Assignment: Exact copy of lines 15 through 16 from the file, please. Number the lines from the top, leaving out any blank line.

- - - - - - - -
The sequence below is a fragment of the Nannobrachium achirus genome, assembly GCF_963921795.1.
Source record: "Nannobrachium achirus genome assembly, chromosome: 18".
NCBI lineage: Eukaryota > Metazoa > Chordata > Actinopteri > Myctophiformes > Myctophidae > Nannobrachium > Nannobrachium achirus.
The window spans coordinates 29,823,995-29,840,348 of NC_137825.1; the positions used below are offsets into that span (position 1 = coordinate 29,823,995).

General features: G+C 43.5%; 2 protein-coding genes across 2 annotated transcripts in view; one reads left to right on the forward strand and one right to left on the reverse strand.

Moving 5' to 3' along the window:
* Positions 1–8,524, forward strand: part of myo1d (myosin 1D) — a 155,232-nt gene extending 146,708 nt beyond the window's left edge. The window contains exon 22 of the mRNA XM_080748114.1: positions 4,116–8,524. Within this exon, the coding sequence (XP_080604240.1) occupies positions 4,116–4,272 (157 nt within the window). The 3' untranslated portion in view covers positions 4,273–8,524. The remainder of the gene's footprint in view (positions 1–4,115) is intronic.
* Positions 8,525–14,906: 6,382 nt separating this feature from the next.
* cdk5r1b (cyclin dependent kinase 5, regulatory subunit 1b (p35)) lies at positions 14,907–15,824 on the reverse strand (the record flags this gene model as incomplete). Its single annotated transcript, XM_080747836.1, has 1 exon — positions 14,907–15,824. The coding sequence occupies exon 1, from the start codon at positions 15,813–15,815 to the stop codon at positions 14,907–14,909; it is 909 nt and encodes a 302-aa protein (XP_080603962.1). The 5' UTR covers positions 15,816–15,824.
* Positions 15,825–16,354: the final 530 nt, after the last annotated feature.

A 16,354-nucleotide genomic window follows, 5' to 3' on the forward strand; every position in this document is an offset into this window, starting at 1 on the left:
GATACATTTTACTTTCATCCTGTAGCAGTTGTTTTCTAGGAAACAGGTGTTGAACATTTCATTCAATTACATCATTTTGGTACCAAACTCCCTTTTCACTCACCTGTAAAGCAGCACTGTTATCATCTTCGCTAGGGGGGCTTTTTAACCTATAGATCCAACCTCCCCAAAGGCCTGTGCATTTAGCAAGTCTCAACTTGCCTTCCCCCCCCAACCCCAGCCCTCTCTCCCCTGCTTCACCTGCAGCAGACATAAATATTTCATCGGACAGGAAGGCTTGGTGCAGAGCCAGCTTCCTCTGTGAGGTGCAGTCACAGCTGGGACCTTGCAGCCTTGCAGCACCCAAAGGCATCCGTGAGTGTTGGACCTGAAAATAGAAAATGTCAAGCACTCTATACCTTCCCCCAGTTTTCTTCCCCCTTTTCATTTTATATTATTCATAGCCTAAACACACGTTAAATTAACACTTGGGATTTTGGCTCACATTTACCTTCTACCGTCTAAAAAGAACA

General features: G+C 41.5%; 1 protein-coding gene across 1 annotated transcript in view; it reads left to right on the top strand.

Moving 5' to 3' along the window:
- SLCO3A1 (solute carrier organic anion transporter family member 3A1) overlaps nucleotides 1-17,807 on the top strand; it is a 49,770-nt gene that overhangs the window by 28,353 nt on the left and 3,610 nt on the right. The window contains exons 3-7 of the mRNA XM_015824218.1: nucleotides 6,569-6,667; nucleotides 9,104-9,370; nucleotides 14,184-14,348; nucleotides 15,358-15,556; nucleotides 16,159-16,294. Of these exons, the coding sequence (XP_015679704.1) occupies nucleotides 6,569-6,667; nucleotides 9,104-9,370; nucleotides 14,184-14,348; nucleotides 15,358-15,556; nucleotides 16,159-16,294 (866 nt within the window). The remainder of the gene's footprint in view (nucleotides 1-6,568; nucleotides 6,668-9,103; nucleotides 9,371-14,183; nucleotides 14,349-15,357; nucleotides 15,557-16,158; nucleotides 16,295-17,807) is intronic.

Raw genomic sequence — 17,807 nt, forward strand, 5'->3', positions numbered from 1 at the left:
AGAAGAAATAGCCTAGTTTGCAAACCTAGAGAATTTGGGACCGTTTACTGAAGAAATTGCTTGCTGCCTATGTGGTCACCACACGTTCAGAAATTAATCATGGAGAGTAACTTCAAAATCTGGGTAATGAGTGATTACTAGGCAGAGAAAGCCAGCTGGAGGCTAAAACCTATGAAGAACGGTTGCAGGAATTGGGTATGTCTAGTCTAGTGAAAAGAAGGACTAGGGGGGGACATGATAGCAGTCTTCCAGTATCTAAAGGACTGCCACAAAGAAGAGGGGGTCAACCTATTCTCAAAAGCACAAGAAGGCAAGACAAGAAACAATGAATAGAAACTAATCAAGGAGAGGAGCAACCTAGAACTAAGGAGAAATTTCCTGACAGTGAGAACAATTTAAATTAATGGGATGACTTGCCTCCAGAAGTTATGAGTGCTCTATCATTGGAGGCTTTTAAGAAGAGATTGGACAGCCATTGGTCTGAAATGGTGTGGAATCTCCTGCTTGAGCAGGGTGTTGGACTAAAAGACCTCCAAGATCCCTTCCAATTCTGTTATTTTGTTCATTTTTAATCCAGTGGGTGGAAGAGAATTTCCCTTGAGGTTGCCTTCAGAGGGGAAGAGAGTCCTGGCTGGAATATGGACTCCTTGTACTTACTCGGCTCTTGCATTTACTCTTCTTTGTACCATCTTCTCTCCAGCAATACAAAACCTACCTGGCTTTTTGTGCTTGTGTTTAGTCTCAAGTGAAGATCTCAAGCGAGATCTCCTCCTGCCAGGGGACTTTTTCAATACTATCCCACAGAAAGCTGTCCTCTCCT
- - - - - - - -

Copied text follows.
- SLCO3A1 (solute carrier organic anion transporter family member 3A1) overlaps nucleotides 1-17,807 on the top strand; it is a 49,770-nt gene that overhangs the window by 28,353 nt on the left and 3,610 nt on the right. The window contains exons 3-7 of the mRNA XM_015824218.1: nucleotides 6,569-6,667; nucleotides 9,104-9,370; nucleotides 14,184-14,348; nucleotides 15,358-15,556; nucleotides 16,159-16,294. Of these exons, the coding sequence (XP_015679704.1) occupies nucleotides 6,569-6,667; nucleotides 9,104-9,370; nucleotides 14,184-14,348; nucleotides 15,358-15,556; nucleotides 16,159-16,294 (866 nt within the window). The remainder of the gene's footprint in view (nucleotides 1-6,568; nucleotides 6,668-9,103; nucleotides 9,371-14,183; nucleotides 14,349-15,357; nucleotides 15,557-16,158; nucleotides 16,295-17,807) is intronic.

Raw genomic sequence — 17,807 nt, forward strand, 5'->3', positions numbered from 1 at the left: